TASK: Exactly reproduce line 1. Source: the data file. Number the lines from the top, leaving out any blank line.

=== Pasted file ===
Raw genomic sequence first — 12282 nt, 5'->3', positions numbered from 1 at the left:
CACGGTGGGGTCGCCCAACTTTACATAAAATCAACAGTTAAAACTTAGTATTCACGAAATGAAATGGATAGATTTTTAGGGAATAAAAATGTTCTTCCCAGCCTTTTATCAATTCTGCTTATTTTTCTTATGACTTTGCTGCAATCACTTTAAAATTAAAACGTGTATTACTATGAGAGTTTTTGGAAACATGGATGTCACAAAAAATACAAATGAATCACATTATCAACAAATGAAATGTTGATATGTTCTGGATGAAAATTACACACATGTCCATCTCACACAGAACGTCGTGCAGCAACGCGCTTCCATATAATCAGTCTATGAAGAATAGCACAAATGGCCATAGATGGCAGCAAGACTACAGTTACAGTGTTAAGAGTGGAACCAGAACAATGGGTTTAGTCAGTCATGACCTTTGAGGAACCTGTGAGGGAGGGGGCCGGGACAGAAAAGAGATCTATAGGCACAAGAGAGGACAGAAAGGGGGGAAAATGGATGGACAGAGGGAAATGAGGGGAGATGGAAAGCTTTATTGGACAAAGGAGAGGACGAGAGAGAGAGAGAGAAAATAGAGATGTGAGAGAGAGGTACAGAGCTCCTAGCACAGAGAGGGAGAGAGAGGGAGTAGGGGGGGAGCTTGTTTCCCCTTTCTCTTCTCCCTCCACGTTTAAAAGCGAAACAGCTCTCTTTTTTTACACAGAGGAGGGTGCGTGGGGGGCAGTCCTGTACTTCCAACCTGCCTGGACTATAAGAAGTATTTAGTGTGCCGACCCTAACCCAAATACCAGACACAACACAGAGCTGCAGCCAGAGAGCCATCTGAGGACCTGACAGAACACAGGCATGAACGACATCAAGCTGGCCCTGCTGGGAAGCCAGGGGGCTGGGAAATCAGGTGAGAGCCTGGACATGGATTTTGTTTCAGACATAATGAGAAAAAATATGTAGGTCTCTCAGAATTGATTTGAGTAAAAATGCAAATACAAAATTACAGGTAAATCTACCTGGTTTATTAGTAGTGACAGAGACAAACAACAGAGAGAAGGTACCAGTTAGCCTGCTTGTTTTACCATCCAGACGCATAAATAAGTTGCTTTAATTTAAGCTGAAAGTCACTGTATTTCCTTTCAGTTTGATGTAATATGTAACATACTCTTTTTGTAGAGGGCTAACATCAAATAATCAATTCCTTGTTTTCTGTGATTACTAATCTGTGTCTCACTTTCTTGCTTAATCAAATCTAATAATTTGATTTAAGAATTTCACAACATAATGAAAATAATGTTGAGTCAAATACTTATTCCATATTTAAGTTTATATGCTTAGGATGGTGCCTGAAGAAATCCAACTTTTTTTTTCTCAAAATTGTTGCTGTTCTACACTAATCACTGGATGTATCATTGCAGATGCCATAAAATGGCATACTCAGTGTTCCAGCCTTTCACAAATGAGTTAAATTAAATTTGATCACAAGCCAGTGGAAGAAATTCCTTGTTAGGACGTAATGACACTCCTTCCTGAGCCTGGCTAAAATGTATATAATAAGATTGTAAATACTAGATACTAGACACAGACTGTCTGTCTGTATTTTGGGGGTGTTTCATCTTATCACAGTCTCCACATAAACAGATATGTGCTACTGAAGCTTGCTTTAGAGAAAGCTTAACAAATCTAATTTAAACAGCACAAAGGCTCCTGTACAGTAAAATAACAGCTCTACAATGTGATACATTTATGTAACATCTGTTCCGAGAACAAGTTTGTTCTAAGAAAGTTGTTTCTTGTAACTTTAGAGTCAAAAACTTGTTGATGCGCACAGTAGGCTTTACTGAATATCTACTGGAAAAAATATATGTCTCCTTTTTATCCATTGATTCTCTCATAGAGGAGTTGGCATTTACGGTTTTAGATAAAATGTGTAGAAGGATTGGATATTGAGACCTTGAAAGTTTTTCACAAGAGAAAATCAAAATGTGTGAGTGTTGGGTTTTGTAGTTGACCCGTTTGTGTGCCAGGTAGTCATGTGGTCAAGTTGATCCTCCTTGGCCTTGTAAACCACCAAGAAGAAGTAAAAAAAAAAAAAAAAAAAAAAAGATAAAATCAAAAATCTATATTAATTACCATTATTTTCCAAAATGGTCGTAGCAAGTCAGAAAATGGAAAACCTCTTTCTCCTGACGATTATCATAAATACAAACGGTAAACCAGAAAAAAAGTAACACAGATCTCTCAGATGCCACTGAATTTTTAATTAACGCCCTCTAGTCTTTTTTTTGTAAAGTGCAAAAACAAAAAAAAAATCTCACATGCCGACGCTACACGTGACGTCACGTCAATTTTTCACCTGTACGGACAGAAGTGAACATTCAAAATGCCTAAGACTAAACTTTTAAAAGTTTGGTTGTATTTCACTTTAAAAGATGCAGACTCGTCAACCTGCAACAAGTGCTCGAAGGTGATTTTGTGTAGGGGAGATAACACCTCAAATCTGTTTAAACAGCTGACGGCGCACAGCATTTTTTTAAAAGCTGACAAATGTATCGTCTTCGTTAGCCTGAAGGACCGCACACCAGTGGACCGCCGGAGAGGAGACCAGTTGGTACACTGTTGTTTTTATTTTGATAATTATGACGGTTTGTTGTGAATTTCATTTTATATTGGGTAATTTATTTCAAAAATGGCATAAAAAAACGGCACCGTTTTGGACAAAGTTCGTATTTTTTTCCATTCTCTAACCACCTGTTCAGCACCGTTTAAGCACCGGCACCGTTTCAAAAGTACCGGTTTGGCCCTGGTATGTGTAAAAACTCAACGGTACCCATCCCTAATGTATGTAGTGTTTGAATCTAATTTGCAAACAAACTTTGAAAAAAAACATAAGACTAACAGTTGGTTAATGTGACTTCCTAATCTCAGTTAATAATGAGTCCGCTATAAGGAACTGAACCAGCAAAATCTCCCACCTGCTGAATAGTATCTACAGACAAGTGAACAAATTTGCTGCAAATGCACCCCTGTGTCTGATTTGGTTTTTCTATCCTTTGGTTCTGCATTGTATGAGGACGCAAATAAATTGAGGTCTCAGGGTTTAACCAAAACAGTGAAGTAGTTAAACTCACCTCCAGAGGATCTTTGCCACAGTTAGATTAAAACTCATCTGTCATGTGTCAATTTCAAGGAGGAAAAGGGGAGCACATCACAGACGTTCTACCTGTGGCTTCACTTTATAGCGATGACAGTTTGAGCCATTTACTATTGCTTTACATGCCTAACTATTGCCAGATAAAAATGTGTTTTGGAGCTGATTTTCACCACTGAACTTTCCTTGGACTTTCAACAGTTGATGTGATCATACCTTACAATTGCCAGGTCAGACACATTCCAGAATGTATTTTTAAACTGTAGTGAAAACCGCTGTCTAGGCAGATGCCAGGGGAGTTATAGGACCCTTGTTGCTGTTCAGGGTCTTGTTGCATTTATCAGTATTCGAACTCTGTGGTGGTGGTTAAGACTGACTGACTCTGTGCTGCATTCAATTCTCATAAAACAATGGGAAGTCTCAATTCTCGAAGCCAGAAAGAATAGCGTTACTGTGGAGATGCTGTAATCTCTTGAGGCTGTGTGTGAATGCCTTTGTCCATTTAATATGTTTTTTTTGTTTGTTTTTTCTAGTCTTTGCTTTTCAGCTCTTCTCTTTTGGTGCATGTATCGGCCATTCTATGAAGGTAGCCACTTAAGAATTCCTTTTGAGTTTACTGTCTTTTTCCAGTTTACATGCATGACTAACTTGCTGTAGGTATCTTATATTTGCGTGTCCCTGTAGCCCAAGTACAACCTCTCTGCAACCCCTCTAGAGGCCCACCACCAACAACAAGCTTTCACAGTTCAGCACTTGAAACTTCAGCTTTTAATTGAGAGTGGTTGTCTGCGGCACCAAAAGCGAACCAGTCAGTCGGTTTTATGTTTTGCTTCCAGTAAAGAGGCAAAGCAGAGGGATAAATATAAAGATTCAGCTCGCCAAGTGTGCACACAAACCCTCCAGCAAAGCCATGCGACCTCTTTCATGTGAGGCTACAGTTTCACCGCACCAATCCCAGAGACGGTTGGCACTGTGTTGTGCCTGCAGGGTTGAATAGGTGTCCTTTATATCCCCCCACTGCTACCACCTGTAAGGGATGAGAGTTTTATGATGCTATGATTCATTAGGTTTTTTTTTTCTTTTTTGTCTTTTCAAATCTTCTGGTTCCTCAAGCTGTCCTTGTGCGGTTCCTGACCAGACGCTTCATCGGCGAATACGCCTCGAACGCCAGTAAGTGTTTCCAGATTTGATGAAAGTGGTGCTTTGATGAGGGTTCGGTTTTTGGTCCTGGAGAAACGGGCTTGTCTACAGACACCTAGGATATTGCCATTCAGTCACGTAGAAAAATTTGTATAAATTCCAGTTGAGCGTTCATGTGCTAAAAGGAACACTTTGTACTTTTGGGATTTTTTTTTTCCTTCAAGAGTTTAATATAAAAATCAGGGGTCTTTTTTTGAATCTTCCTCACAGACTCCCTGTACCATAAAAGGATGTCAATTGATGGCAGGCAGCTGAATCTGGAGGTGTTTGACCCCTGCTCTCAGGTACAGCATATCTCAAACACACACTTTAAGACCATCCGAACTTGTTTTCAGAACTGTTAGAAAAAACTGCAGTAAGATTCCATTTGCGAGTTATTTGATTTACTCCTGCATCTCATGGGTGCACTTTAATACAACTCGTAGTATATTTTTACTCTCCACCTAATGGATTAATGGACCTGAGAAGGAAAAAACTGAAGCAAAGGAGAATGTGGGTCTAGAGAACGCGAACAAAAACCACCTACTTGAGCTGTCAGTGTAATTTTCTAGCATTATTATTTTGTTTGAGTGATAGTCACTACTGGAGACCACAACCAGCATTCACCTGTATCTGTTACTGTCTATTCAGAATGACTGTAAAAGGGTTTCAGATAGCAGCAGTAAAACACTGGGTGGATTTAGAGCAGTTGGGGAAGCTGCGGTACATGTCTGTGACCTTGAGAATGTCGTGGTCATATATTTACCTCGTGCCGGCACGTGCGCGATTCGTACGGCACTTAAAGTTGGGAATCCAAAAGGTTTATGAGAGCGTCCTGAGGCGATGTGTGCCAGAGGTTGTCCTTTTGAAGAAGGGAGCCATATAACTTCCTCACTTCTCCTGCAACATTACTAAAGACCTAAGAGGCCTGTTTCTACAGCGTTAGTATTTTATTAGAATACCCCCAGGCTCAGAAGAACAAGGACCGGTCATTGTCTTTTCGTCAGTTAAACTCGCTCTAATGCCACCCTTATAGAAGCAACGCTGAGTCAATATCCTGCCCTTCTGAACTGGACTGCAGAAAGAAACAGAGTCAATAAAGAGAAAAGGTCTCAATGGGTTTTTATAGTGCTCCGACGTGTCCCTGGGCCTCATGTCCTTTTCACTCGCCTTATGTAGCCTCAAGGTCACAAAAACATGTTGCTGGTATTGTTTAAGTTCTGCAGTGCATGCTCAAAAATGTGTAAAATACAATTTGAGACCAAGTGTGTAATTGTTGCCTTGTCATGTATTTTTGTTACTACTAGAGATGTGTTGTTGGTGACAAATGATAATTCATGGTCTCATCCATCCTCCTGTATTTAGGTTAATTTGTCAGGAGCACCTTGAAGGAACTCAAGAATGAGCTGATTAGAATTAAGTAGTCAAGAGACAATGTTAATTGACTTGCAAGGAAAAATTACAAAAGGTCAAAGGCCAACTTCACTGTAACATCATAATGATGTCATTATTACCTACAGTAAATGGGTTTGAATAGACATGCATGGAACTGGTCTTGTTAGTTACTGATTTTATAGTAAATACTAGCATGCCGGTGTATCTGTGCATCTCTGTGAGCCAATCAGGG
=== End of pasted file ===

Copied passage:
Raw genomic sequence first — 12282 nt, 5'->3', positions numbered from 1 at the left: